- Bill Connelly is a staff writer for ESPN.com.
To see how a new development might affect the future, take a look at how it would have affected the past. That’s a go-to of mine — see: how larger playoffs would have worked in 2020 or how a much bigger, earlier playoff would have affected things — and with the long-awaited news that we will be moving toward a 12-team playoff in 2026, we have a reason to dip into that well once more.
I had never really paid much attention to a 12-team format until it arose as an option last summer. An eight-teamer — six conference champions with two at-large bids — had long seemed like an inclusive, interesting and logical next step. But as it turns out, a 12-teamer works quite well in terms of political calibration.
A 12-team playoff, with six spots guaranteed for conference champions, not only offers playoff paths to at least one team from the Group of Five conferences; it also assures that as the balance of power shifts within the Power Five — with the Big Ten and SEC acquiring more and more money and influence at the expense of the Big 12, Pac-12 and ACC — the winners of each of those conferences will have a place at the table in most seasons. It assures that college football’s national title race is actually inclusive for just about the first time ever.
But it also assures that the most powerful conferences and teams benefit massively from extra at-large bids. And the news that quarterfinal games would take place in bowl games (presumably the four New Year’s Six bowls that don’t host semifinals in a given year) instead of home fields conveniently allows the most influential bowls to remain relevant. We lose home-field atmospheres, but a game like the Rose Bowl, with its influence weakened and wobbly after the Big Ten kneecapped the Pac-12, is still assured a marquee spot in the lineup long-term. (Who knows, maybe it begins to host the Big Ten Championship in the future, too.)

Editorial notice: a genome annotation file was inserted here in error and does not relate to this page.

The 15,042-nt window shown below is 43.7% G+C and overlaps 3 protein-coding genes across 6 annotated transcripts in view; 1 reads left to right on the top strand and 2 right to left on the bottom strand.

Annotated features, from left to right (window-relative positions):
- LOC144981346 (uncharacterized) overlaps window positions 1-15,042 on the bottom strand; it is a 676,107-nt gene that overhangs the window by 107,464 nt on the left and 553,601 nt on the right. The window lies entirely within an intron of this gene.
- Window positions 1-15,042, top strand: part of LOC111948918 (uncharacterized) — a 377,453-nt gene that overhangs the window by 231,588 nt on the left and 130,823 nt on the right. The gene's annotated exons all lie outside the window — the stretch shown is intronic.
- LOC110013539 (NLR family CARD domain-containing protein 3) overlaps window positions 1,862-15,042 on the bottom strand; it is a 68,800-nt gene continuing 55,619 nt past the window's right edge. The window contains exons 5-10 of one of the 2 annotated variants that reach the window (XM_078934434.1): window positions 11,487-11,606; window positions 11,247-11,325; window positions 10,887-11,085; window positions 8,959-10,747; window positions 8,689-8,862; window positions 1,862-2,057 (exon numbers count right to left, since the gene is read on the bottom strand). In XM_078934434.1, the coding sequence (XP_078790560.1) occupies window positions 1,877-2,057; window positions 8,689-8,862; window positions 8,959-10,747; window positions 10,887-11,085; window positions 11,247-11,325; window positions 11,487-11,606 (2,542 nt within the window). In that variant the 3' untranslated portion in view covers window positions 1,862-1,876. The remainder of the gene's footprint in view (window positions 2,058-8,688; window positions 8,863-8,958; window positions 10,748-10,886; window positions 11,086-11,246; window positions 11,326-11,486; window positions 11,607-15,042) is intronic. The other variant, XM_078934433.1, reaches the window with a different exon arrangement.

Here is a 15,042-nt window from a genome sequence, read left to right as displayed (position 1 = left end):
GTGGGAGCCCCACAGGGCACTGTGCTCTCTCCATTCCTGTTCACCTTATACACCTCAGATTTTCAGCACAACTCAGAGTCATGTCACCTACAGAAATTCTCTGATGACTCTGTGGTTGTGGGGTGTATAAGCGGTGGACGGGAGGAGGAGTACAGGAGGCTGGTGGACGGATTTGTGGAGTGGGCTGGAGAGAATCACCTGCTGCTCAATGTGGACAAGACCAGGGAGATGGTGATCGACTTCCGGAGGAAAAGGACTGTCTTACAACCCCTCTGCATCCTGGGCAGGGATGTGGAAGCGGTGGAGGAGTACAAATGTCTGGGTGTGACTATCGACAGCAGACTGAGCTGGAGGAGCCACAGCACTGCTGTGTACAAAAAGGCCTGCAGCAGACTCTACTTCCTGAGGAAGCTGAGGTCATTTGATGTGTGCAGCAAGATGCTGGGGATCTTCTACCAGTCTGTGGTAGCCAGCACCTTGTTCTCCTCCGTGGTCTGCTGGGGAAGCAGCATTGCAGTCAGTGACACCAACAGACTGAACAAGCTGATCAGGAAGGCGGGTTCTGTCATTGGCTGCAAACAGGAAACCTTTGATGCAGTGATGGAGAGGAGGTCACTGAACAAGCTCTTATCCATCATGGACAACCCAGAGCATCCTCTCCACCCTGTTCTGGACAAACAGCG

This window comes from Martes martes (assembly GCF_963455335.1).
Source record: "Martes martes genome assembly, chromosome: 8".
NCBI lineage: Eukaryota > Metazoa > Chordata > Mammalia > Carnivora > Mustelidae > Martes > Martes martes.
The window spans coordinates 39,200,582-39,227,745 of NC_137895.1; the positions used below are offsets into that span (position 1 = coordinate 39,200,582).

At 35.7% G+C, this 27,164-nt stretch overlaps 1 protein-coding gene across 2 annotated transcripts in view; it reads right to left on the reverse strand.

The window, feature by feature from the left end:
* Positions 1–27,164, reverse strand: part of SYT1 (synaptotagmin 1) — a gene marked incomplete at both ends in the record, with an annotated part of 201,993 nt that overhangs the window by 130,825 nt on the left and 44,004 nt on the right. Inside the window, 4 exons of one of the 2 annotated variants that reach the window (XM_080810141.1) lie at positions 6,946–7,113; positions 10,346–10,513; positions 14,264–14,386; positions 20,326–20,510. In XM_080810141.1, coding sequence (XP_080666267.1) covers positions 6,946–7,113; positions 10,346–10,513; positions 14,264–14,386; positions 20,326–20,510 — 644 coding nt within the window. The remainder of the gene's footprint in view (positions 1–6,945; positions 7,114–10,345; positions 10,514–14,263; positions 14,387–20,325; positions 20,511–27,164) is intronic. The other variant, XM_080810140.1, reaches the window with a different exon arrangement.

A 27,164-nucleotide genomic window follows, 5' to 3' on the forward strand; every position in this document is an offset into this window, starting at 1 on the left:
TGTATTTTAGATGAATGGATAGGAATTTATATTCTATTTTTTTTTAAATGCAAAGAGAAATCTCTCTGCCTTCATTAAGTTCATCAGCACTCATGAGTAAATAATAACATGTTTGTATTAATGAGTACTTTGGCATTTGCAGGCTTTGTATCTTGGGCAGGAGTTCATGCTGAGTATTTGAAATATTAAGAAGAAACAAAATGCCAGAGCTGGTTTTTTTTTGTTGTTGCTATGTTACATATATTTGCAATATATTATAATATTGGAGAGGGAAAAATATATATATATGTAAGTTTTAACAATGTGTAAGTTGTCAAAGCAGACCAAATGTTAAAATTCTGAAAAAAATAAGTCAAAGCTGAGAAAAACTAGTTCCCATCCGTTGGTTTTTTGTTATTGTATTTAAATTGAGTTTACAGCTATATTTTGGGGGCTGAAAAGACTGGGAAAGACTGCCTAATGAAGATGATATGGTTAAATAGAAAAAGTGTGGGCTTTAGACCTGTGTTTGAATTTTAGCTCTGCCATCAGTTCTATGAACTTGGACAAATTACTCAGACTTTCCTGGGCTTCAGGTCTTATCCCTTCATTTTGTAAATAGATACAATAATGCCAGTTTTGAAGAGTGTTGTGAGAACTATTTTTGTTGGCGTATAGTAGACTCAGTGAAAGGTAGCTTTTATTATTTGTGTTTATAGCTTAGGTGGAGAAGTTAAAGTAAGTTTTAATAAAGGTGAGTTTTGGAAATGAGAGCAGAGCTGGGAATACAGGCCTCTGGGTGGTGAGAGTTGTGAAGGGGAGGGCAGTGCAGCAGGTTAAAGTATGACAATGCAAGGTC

To best learn about what a 12-teamer changes, however, let’s hop in the simulation machine.
Below are how each of the past eight College Football Playoffs would have taken shape with 12 teams instead of four. I used the playoff committee’s rankings as they existed — there’s a distinct possibility that the committee considers teams differently with a 12-team cutoff instead of four, but we won’t know what the changes are for a while. I also worked under the aforementioned assumption that the quarterfinals will take place in four New Year’s Six bowls, with the semifinals taking place in the same bowls that hosted the four-team semis. I simulated each playoff using my SP+ rankings, and I’m including each playoff team’s odds of reaching the semifinals below, as well as the most likely champions each season. (Why semifinal odds? Because I want to see what might have changed compared to the four-team playoff that we actually got.)
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